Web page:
Russian President Dmitry Medvedev on Monday urged greater control over nuclear arms, warning radical elements could threaten neighbors and use the weapons to spark large-scale conflict.
At a joint news conference with visiting Indian Prime Minister Manmoham Singh, Medvedev indicated that Russia is interested in strict control over nuclear weapons "so that they aren't taken hostage by any kind of radicals; so that they won't be used to start any kind of conflict or even threaten neighbors."
"This touches on all countries. This touches, of course, upon the Iranian nuclear program," and that of other states, Medvedev said without naming any.
Russia has until recently been hesitant in showing support for new U.S.-led sanctions against Iran in response to its defiance of an enrichment ban. But Tehran's intentions announced at the end of November to build 10 new uranium enrichment plants appeared to have tipped the balance in Moscow in favor of tougher trade punishment.
"I'll say it openly: Moscow has no interest in expanding the nuclear club," Medvedev said.
Singh is in Moscow on a three-day visit to strike a number of defense and energy deals worth several billion dollars.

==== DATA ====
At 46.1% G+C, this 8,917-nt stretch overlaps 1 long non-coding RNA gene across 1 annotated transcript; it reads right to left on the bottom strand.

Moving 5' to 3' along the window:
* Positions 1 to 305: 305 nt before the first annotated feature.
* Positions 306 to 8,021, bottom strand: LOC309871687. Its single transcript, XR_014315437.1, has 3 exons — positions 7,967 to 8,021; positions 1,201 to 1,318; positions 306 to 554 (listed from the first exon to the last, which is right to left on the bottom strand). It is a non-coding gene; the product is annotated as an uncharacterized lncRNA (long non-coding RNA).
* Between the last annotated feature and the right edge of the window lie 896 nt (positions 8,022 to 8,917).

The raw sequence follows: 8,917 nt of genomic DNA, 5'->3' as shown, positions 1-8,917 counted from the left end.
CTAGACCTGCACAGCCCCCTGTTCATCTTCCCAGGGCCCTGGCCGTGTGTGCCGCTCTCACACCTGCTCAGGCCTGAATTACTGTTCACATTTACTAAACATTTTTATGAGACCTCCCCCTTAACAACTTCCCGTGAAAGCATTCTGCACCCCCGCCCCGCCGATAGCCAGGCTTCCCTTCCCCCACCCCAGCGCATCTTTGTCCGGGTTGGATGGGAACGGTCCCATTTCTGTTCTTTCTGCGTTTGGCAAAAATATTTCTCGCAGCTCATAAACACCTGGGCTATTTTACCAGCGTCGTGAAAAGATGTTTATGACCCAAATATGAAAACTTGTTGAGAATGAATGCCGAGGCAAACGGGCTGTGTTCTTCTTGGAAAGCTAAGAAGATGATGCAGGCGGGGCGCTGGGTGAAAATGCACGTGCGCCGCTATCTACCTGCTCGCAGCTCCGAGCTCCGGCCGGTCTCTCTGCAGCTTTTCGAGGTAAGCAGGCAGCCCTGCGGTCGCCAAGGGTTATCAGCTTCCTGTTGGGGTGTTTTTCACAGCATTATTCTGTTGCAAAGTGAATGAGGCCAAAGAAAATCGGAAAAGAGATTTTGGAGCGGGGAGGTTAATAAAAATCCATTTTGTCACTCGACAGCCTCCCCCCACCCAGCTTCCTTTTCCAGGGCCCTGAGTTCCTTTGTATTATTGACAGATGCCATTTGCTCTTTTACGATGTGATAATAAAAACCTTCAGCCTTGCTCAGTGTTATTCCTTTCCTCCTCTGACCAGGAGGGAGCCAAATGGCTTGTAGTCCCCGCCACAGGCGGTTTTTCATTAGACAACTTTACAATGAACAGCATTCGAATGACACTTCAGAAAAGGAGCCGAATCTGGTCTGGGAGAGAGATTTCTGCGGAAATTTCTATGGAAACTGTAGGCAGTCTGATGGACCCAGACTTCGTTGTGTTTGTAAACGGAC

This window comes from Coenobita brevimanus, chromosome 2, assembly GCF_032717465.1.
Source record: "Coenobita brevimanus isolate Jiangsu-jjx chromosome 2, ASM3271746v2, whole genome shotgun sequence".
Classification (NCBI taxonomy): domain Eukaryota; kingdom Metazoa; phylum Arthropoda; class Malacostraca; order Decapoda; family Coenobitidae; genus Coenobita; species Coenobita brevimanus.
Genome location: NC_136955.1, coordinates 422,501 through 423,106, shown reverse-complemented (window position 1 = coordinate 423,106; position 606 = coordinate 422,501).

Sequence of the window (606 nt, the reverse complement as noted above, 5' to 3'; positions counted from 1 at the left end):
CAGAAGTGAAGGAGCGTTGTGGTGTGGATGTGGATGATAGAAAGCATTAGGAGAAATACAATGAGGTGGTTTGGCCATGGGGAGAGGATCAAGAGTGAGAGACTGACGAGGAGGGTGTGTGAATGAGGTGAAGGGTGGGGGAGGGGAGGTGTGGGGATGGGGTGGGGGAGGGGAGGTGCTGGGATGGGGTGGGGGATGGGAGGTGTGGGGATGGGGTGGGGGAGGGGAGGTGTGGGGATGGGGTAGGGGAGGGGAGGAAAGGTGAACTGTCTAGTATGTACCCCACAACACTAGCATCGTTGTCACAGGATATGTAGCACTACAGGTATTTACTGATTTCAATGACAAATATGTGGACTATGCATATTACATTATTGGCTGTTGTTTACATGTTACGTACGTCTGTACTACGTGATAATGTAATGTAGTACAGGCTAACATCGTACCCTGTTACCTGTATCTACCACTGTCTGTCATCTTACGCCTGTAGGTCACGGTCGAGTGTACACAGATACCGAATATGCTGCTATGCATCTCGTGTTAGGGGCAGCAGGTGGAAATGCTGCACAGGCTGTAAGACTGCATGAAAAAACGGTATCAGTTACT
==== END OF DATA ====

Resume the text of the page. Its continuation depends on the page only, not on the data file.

India hopes to boost uranium fuel imports from Russia, its Cold War ally, and also wants Russian investment in nuclear power stations at home.
State news agencies quoted the country's nuclear energy chief Sergei Kiriyenko as saying that Russia may build up to 20 reactors at three sites in India.
"Nuclear cooperation between the Russian Federation and India in my view has a very big, a very good future," Medvedev said.
Singh said he was "most satisfied" with the talks, which he called "a major step forward."
India is a top Russian arms client, recently securing production licenses for T-90 tanks and contracts to provide Russian aircraft with BrahMos missiles. The countries are building a modern supersonic fighter, equivalent to the U.S. Raptor stealth fighter.
Singh, who was to meet Prime Minister Vladimir Putin later Monday, praised the countries' economic ties, adding they were shooting for $20 billion in bilateral trade by 2015.
Business Week has contributed to the report.
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